Support from the Canadian Medical Protective Association


The CMPA monitors changes in the law and in the medical practice environment, as well as evolving leadership models. Physician leaders should ensure that they have the appropriate liability protection for their specific role in their institution, including liability protection that may be provided by the hospital or regional health authority.


Physicians in administrative roles within health care institutions should generally expect liability protection from their institution. Members with questions are welcome to contact the CMPA to speak with a medical officer. Top



1.Kaufmann M. The five fundamentals of civility for physicians: initiating an important conversation — series introduction. Ontario Med Rev 2014;March.

2.Hickson GB, Pichert JW. One step in promoting patient safety: addressing disruptive behaviour. Physician Insurer 2010;Fourth quarter:40-3.

3.Sanchez LT. Disruptive behaviors among physicians. JAMA 2014;312(21):2209-10.



James Sproule, MD, is managing director of physician services at the Canadian Medical Protective Association (CMPA).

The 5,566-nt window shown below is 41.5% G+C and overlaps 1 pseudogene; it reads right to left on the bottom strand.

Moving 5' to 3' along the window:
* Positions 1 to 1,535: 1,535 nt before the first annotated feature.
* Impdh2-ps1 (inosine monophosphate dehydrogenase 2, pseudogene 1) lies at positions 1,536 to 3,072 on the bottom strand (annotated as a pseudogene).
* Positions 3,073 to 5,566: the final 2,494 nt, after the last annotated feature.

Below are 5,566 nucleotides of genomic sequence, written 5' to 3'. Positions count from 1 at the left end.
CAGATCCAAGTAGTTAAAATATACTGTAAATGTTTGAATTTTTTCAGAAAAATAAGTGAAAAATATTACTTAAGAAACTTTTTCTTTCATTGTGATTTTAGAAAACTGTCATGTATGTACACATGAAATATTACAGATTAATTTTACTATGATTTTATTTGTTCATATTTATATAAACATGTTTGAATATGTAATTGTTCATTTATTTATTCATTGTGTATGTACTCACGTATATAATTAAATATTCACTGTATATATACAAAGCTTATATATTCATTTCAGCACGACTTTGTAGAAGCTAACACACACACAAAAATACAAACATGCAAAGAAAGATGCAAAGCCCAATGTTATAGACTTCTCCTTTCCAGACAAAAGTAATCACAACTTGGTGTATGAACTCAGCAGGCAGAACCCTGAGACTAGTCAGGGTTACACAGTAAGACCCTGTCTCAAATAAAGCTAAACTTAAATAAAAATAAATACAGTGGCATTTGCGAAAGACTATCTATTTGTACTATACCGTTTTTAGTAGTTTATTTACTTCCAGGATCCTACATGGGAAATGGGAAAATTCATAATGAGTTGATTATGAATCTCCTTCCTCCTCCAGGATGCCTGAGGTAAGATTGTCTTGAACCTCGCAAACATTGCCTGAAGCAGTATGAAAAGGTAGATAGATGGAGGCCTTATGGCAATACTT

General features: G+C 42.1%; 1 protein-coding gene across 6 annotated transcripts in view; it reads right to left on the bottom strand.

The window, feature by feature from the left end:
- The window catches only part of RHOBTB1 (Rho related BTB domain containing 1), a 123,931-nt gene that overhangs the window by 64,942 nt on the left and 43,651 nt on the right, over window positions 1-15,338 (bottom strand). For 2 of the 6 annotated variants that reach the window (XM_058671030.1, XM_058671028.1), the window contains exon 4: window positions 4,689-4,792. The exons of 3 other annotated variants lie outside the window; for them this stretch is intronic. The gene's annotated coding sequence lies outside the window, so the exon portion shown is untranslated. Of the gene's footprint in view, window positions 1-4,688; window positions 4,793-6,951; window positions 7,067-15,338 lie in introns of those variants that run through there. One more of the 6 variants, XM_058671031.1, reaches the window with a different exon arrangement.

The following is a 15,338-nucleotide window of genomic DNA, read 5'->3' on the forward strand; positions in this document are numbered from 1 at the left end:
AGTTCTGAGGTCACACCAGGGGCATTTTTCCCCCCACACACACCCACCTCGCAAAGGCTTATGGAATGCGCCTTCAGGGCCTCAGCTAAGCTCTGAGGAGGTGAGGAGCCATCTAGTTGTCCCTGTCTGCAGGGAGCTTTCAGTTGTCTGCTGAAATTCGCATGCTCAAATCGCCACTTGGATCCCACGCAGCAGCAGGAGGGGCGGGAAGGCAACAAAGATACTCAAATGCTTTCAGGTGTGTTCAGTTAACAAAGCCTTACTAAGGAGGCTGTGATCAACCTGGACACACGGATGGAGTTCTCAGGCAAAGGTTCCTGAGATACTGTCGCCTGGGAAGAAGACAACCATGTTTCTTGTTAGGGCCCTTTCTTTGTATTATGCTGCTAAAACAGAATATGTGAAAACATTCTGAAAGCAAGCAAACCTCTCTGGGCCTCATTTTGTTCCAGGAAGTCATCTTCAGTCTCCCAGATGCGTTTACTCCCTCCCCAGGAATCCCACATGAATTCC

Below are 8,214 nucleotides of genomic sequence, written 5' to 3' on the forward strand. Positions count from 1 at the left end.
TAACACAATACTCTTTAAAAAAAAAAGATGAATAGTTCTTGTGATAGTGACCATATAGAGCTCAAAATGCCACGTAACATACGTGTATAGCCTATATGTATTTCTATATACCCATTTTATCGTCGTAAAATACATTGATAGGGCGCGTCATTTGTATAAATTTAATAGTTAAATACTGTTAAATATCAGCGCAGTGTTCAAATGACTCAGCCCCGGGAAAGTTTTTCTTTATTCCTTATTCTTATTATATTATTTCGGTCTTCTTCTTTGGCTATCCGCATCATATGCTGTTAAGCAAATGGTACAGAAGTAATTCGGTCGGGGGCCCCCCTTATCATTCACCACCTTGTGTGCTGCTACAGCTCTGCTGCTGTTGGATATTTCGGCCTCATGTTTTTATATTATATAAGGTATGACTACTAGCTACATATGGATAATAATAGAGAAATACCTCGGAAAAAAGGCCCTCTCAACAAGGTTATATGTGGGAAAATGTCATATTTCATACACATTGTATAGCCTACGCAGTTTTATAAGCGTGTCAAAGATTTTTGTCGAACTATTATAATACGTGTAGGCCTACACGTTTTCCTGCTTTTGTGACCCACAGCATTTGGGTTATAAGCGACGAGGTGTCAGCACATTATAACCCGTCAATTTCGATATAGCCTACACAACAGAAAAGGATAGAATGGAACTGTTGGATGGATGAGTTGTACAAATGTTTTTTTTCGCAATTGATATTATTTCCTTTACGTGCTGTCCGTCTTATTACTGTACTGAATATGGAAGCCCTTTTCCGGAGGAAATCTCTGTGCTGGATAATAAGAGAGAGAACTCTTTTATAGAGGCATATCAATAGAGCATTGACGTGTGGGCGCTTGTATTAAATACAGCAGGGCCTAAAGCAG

Tracy Murphy is senior policy advisor at the CMPA.


Correspondence to:


This is the second of three articles written by the Canadian Medical Protective Association (CMPA) for physician leaders. The topics are: natural justice and fair process; professionalism and managing physicians who exhibit disruptive behaviour; and the physician leader’s role in managing patient safety incidents. More information on all these topics can be found in the CMPA’s Medico-legal Handbook for Physicians in Canada (2015).


The CMPA also has a discussion paper on The role of physician leaders in addressing physician disruptive behaviour in healthcare institutions.



This article has been reviewed by a panel of physician leaders.



Leaders can foster a culture of respect and address disruptive behaviour by establishing clear expectations, modeling first-rate professional behaviour, and emphasizing positive values and behaviours throughout the organization. Promoting civility is also important.1 Establishing a workplace culture and providing regular feedback (both formal and informal) to professional staff can help physicians gain insight and understand the impact of their behaviour on others.